Do college admissions officers actually look at social media?

By Maxine Seya

“Do college admissions officers actually look at applicants’ social media accounts?”

– Rebecca, a college consultant from California

Last week, we published a quick brief in The Skinny about high school seniors whose college acceptances were rescinded. The college-bound kids had posted words opposing the Black Lives Matter movement on their social media accounts.

In that situation, a source tipped off the college admissions office, most likely by emailing them a screenshot of what they saw. The reviewers took a look, maybe had a discussion with the students in question, and decided the accepted students were too racist to be welcome on campus.

Oops. Luckily, the college had time to correct its initial mistake of accepting individuals unwilling to celebrate diversity.

This, however, doesn’t mean all students’ social media accounts are investigated during the app review cycle.

In a recent interview with us, University of Illinois Urbana-Champaign’s admissions dean Megan Zwilling explained: “If I Google somebody, it’s usually because something they said sounded cool or something. Something that just stood out to me as different; some activity that they’re doing is different. I don’t look for them on social media, because I don’t want to get into that world with them. That’s their private world; I don’t want to do that.”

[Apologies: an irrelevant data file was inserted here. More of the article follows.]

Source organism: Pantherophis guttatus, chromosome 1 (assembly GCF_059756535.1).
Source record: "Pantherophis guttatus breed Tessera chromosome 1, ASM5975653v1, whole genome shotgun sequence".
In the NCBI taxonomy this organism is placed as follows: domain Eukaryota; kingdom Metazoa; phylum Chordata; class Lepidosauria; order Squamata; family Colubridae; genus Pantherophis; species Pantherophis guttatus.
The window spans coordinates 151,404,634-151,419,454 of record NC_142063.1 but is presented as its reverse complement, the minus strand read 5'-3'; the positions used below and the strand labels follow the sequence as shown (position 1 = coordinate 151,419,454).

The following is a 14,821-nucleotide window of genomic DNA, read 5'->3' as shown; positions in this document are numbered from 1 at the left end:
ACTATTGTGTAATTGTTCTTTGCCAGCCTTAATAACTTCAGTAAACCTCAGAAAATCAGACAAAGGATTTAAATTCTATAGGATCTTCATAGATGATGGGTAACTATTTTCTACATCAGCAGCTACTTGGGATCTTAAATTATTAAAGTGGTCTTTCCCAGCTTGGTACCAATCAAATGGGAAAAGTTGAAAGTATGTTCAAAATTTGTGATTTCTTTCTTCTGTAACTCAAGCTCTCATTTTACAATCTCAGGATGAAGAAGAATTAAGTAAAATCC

While not every applicant will have their Instagram, Snapchat, Facebook, TikTok, etc. reviewed during application season, applicants should expect that college admissions officers will have the means to investigate if they receive a tip.

Just because a student’s social media is private does not mean admissions officers won’t find it.

Especially when a student has already received an acceptance, the stakes are even higher. It’s even more important for the college to find the account and reconsider its initial decision to accept them. Colleges do not want further trouble from these students once they matriculate because damage-control costs colleges time, energy, money, and their reputation.

In fact, one admissions dean told us that most of the social media accounts he reviews are screenshots sent by people complaining about the applicant in question. This is especially true with the Black Lives Matter protests in the U.S. right now. It’s a tense period.

Here’s what really happens when social media accounts are reviewed behind the admissions gates, according to our insider, the admissions dean at James Madison University:

Do you think there will be some sort of effect from the Black Lives Matter protests on the way that college applicants are being evaluated at JMU? I know that some schools have been more vigilant on social media rescinding offers from students who’ve been posting unsavory opinions.

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Maxine Seya
Maxine Seya is a former investigative journalist, college consultant, and admissions interviewer. She studied at Peking University (Beijing, China) and Université Paul-Valéry (Montpellier, France) and investigated for CNN and Huffington Post before graduating from Northwestern University. She founded SocratesPost to share the human stories behind the admission gates and offer parents clarity as they help their teens with college.